I’ve referred to that line, “High tech, high touch,” from Alvin Tofflers book Future Shock often. Toffler defined “Future Shock” as “A personal perception of too much change in too short of time.” He also coined the term “Information overload.”
His term “high tech, high touch” lead into his discussion of one of the antidotes to dealing with future shock and information overload. His point was that as we deal more and more with this intrusion of the globally connected, instant on, information overload, we must also make sure we increase the “high touch” right along with it. This high tech world will not work without high touch, trusting, and personal relationships.
Now another influential voice from the past is adding to the chorus. Ray Ozzie is the inventor of Lotus Notes. Lotus Notes was the first successful and commercially viable email system that Ray and Mitch Kapor brought to the marketplace in the mid to late 1980’s. Ray is the grandfather of email.
One of Ray’s latest ventures is “Talko” that is described as an app that combines text messaging, phone calls, voicemails, videos, and picture messaging.
Why does Ray want to combine all of this text, sound, and pictures? The stated goal is richer communication whether the team is around the world or next door. But one statement of Ray’s really strikes me:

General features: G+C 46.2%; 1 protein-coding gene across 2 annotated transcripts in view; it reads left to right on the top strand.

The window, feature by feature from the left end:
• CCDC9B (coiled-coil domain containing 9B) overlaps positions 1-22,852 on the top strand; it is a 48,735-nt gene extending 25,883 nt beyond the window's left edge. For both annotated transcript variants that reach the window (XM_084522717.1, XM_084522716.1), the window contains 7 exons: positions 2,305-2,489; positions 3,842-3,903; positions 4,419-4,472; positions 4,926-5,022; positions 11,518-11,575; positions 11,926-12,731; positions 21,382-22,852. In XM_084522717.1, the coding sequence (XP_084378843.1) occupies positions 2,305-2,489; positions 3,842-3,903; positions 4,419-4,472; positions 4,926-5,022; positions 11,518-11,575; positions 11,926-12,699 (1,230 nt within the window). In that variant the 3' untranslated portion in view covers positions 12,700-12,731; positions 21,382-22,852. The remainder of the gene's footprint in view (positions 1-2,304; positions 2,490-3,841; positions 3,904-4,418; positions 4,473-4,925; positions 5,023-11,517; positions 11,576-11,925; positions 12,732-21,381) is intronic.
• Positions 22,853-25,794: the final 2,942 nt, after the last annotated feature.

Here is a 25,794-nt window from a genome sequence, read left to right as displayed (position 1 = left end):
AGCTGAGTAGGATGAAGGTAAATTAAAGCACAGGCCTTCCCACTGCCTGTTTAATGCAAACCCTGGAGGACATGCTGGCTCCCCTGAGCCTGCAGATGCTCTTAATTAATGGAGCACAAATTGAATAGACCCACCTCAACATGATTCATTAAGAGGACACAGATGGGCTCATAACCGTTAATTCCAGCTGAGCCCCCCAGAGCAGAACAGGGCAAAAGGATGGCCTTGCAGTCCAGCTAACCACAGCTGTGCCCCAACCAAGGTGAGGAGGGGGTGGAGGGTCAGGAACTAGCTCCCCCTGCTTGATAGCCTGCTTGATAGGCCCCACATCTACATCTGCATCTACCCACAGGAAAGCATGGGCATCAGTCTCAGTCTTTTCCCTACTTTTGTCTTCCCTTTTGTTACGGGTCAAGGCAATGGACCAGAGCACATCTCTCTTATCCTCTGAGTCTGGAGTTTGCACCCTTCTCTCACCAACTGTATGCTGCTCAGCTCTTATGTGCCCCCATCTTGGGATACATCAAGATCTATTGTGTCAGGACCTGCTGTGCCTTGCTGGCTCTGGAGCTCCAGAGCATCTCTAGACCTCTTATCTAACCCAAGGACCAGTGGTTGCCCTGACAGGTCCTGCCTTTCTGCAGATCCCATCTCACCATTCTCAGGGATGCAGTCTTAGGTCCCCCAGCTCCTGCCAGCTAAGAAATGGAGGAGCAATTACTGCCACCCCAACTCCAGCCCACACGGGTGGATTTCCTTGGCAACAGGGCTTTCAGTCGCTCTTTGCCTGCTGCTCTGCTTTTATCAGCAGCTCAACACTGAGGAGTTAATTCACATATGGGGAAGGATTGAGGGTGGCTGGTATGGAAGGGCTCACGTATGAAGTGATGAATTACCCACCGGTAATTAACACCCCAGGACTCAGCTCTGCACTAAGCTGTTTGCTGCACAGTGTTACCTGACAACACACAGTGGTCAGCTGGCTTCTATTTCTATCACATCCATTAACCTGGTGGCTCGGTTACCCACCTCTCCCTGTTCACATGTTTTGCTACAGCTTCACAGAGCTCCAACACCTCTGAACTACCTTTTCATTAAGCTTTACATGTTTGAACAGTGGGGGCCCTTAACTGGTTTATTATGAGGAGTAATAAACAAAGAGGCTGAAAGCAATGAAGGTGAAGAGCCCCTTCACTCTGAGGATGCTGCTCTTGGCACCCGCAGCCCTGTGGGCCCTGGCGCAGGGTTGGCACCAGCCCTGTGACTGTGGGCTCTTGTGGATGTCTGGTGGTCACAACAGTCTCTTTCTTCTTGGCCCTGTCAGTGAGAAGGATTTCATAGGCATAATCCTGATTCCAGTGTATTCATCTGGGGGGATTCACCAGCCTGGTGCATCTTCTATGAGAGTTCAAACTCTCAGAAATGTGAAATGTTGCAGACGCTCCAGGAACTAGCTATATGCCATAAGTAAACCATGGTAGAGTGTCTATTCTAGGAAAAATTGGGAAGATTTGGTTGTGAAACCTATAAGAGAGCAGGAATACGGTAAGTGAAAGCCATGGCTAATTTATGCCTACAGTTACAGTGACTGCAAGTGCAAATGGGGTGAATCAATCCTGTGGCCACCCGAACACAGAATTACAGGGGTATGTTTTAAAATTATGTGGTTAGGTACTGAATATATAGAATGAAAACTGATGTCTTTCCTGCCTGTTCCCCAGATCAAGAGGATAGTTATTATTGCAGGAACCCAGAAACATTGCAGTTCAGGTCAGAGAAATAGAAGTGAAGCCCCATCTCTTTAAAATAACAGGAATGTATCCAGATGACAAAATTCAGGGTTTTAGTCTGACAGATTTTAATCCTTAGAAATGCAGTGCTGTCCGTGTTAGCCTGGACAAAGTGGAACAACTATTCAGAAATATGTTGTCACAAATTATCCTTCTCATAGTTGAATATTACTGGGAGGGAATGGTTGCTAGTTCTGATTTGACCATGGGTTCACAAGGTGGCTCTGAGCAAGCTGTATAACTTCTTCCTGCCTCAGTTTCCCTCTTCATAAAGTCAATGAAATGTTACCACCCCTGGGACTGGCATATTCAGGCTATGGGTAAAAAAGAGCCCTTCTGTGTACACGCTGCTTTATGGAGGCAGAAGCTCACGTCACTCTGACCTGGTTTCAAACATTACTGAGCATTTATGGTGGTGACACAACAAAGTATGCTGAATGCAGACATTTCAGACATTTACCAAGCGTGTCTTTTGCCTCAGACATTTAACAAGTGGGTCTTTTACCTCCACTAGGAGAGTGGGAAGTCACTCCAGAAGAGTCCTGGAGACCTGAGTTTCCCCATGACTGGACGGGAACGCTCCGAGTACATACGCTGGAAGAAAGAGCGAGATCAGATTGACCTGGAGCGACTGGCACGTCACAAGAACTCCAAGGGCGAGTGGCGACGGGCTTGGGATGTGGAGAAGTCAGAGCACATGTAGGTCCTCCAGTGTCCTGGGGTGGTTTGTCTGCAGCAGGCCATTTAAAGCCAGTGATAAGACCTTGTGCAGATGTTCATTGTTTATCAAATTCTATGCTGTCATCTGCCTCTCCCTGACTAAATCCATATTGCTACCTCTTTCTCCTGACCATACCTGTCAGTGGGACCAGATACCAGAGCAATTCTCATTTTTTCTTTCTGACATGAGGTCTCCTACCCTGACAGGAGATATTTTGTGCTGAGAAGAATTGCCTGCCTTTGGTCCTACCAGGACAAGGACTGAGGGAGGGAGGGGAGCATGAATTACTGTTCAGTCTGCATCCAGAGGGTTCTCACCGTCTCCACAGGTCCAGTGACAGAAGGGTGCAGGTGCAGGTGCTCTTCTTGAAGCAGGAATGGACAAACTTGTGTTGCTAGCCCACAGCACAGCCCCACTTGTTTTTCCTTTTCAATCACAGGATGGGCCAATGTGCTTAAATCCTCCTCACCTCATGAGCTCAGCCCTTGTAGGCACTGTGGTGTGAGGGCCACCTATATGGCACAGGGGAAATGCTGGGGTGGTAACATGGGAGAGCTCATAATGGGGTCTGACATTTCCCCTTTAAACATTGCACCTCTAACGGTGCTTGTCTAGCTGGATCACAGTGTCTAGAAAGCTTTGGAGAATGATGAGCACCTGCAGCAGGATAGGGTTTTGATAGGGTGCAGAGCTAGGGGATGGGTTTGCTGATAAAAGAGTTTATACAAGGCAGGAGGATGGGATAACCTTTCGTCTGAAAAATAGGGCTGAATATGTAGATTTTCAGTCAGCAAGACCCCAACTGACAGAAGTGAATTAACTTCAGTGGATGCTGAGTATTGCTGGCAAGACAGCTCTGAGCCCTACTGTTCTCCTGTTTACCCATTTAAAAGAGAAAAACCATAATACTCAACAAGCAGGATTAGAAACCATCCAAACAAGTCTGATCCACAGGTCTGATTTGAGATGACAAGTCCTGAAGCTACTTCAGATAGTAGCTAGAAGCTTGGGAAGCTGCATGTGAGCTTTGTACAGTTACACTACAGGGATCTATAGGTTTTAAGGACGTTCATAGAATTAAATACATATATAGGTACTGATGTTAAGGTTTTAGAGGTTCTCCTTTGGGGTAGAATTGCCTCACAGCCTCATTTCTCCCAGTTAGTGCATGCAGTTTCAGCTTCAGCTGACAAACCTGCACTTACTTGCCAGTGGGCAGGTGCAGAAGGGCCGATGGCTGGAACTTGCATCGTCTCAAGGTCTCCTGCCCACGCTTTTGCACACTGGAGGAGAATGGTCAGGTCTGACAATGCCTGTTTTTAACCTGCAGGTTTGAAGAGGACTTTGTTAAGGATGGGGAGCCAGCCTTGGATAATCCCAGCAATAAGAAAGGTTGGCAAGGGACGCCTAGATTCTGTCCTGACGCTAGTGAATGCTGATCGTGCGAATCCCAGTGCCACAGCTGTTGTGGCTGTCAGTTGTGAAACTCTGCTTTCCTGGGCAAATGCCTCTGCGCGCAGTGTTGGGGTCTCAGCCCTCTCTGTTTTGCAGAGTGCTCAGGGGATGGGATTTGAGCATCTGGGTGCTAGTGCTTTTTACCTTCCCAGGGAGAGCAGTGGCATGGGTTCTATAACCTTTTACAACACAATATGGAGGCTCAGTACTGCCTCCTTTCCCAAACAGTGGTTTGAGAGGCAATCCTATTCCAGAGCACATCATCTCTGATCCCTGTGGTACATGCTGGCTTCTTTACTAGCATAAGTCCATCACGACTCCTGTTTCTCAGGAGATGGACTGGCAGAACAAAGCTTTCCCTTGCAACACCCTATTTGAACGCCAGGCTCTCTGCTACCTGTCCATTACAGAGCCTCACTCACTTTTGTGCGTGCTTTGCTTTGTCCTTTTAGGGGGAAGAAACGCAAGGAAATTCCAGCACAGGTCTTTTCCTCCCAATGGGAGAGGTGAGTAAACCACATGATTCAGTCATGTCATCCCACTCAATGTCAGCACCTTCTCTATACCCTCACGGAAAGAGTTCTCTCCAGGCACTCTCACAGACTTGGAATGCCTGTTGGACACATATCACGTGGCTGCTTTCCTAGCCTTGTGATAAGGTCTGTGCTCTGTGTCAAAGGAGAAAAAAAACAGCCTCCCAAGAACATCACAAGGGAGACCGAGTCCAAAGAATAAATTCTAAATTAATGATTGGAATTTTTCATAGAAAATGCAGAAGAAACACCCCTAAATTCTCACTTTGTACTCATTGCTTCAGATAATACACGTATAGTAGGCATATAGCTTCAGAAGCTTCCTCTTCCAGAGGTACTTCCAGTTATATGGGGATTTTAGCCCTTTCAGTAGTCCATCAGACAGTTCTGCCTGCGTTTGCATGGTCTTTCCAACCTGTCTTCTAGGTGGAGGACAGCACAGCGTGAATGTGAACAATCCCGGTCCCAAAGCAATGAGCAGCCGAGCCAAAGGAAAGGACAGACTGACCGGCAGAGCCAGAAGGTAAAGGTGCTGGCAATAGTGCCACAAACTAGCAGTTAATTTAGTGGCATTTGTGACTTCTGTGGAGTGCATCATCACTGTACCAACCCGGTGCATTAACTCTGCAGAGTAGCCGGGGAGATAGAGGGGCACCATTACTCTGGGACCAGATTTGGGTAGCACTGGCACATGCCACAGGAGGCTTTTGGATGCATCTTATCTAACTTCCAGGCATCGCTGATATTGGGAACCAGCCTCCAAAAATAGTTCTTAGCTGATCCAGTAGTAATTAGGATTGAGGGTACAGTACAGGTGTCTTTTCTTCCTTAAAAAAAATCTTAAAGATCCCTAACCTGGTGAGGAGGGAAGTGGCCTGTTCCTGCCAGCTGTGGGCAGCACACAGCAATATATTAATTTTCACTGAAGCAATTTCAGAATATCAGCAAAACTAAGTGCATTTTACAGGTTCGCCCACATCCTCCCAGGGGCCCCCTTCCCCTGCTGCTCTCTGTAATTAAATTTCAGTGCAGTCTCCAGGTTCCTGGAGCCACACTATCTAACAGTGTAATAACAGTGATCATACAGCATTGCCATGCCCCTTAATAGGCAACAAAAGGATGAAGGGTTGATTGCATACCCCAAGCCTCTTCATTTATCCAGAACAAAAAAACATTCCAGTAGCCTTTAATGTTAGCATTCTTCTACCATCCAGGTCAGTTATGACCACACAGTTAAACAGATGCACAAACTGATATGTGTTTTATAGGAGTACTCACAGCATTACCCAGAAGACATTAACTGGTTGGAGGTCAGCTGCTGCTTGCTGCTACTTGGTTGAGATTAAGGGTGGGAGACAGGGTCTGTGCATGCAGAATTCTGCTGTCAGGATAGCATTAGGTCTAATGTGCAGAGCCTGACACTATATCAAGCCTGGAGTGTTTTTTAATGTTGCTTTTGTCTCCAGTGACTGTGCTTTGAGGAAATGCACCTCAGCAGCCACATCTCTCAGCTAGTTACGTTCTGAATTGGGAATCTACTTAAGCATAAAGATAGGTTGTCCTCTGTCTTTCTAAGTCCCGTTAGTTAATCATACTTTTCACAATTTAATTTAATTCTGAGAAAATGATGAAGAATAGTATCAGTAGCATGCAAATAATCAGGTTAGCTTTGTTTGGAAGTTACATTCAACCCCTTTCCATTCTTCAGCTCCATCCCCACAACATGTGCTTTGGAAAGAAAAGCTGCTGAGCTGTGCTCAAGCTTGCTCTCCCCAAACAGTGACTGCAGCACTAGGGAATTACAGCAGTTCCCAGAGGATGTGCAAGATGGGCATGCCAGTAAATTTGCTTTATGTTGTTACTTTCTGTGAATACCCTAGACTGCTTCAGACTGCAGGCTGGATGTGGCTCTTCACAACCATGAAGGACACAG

“one of the things I’ve learned over the years about collaboration is that one of the most important elements is empathy.” (Emphasis added.)
Now I’m not going to discount Mr. Ozzie’s ability to come up with a technical solution to empathy. And quite honestly, I hope he makes a good run at it. But my guess is that it will take years of refinements (if at all) to be able to “understand and share the feelings of another” as one definition puts it.
I agree with Ray that empathy is one of the most important elements of collaboration and team building. I just don’t believe you can develop empathy while you’re working remotely on a project regardless of the technical capabilities. Even if “remotely” means you’re in the same building but conduct all of your communication electronically. I believe you have to spend time face-to-face being human beings, not human doings. Establish trust and understanding, then you can function remotely and or electronically and collaborate well. But like any muscle, trust and empathy atrophy over time and must be renewed on a regular basis.
Build trust—then collaborate well.